And there are well-executed and well-told linear stories today in the multimedia space. I’m extremely proud of the recent work we’ve done at The Times, including the beautifully shot and edited Vanishing Minds, Lives Restored & A Year at War series.
Even before joining The Times in 2006, I launched Interactive Narratives to capture the best of online visual storytelling as practiced by journalists and storytellers from around the world. I included “narrative” in the site’s title because I wanted the site to reflect the sentiment and thought of storytelling but not necessarily confine the collection to journalism. The term “interactive” helps define the viewer’s experience. But over the years, I’ve grown to appreciate that the interaction is not just about the users’ experiences but it’s equally about the interplay of story elements to enhance the package in non-linear layers.  
I’m also inspired by how video games push the interactive narrative form. Beyond Pong, video games use storytelling to keep players engaged, peeling new layers in the arc as one “levels up” in the game.
Today, players are more accustomed to exploring a world outside the structured narrative. Take Super Mario Bros. A player could essentially zoom through the structured narrative on ground level. But what makes the game more compelling is the ability to take Mario through tunnels, underground caverns or even in the clouds to explore tangent story lines.
In the Grand Theft Auto series, the narrative structure widens even more as players have the ability to roam through the entire city landscape.
Pivot to Interactive Narratives in the journalism and documentary space. Are there opportunities to engage readers/viewers with multi-layered, non-linear stories? During my presentation, I quote an Indian saying about education that goes:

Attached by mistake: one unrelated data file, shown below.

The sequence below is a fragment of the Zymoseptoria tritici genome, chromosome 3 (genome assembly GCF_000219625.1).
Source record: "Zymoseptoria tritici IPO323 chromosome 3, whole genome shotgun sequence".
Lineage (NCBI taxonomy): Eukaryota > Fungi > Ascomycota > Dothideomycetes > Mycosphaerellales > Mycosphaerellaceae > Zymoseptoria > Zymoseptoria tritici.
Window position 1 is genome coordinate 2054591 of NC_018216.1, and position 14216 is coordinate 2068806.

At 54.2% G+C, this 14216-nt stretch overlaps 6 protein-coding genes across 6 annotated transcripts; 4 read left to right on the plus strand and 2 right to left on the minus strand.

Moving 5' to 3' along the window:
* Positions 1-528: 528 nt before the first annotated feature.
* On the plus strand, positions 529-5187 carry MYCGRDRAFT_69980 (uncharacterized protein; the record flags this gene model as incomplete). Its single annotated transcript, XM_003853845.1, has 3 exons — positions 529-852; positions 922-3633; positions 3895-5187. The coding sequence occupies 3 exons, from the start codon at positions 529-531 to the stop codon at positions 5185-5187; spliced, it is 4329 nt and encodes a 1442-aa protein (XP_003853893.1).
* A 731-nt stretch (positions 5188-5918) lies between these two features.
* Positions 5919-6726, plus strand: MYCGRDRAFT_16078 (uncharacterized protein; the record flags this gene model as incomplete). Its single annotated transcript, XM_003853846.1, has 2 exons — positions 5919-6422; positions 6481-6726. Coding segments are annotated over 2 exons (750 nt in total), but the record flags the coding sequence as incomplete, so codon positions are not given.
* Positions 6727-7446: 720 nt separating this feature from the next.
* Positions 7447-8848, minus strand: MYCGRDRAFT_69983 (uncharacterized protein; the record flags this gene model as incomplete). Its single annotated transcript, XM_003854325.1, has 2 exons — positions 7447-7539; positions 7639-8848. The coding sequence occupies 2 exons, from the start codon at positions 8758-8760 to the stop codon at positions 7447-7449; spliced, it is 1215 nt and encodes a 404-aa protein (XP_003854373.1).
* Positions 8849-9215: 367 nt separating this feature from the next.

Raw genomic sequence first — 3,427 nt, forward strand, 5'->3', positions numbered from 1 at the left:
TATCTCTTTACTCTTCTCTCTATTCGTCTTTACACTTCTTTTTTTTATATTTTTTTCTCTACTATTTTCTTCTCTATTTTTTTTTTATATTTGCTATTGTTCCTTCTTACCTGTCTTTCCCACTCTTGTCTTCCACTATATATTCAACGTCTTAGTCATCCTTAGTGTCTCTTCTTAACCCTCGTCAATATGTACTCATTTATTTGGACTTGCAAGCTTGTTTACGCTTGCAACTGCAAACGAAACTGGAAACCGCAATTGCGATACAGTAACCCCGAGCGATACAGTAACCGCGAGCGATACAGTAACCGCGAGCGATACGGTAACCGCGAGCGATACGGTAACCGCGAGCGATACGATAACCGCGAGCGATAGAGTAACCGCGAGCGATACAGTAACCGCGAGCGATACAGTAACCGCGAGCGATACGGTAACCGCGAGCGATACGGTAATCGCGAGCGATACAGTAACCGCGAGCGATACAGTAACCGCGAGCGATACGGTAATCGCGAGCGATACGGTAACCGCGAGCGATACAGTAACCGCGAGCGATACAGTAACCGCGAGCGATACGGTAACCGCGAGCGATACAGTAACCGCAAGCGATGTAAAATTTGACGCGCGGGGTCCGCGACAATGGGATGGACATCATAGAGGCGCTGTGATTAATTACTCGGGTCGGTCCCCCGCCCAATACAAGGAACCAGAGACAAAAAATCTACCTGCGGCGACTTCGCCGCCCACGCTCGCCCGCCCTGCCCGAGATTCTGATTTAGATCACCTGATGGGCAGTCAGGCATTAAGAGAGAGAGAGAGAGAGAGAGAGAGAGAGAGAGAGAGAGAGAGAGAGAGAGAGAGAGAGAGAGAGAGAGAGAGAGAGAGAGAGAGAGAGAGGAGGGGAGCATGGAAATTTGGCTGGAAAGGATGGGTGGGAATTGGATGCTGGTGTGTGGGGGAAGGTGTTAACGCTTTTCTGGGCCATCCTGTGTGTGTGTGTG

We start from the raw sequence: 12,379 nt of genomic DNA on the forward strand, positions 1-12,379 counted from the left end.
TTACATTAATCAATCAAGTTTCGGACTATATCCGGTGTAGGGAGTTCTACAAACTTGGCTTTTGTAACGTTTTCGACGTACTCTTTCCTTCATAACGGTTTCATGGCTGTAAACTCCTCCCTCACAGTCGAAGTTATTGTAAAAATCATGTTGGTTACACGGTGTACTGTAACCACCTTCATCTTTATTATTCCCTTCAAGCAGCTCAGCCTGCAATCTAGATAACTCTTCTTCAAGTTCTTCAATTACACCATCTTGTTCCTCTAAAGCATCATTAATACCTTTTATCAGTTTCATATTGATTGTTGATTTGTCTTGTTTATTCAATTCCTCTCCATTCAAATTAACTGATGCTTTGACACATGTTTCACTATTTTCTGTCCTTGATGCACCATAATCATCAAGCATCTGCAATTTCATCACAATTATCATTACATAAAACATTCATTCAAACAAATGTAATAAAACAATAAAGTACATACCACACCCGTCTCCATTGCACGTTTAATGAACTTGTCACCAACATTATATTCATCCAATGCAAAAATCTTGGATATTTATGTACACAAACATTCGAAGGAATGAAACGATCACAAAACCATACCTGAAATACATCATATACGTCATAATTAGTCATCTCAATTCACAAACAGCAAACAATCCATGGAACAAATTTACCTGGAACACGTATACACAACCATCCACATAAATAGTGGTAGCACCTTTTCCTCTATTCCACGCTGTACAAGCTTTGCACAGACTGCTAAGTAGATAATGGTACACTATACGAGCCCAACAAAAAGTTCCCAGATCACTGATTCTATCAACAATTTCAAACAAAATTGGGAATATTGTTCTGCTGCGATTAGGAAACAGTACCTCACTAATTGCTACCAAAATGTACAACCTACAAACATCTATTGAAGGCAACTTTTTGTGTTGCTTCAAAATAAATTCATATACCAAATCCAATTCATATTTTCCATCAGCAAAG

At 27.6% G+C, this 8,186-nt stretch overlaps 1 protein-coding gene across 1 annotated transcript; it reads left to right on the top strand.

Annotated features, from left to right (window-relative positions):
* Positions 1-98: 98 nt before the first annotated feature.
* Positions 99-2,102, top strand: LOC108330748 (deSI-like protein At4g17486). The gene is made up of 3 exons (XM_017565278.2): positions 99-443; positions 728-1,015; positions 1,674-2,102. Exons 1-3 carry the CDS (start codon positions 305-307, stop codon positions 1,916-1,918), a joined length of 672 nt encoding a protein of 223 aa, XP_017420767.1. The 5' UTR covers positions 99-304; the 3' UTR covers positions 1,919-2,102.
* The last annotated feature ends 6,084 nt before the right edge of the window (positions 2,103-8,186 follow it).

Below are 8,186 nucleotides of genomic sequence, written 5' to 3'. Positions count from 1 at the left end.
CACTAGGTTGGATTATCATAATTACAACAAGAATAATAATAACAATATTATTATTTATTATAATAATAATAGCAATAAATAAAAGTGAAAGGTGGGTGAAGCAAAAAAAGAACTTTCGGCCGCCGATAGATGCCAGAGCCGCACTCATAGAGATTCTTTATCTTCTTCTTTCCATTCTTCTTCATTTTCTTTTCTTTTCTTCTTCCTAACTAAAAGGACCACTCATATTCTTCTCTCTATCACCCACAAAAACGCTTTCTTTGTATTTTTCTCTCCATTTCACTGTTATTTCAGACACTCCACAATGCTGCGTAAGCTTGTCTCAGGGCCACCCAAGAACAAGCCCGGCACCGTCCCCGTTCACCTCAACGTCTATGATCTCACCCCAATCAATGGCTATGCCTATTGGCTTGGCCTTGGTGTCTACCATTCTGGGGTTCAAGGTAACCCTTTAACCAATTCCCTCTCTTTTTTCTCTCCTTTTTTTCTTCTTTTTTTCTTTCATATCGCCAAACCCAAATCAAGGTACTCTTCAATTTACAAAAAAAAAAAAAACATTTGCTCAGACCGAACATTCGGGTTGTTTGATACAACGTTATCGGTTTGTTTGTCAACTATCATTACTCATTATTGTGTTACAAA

Tell me, and I will forget.
Show me, and I may remember.
Involve me, and I will understand.
The second line has resonated with me and our work in visual storytelling for years. The third line helps in redefining Interactive Narratives. 
At The Times, we’ve applied a number of innovative story forms to our journalism. This interactive treatment isn’t for every story. Some narratives should remain linear and simple. While others can be enhanced by layers presented in interactive forms.
The NYTimes examples below have a common structure: a main backbone narrative with a beginning, a middle and an end. The narrative becomes the organizing structure that allows a reader/viewer to explore additional elements of the story. When I talk about non-linear narrative storytelling, as I did at Pivot, I use this diagram as a starting point:
This diagram evolved from an earlier one from 2009.

This diagram changes based on the elements of the story and forms available. The length of the narrative or the size of the circles may change. The circles of “sidebars,” if you will, are tangent to the main narrative and have obvious in-and-out points to the main storyline. The fine line between discovery and confusion can be resolved by thoughtful visual design.
Here are a few examples of how The Times’ multimedia desk applied this type of story form to a number of stories and interactives; the media that carried the main narrative is noted in parentheses:

I’m extremely proud of the projects that helped innovate on this story form. But I’ll be the first to admit that we’re not quite there. I’m looking forward to the day when both the main narrative and these interactive “sidebars” work explicitly together and each are edited and designed as integrated and interactive components to the narrative.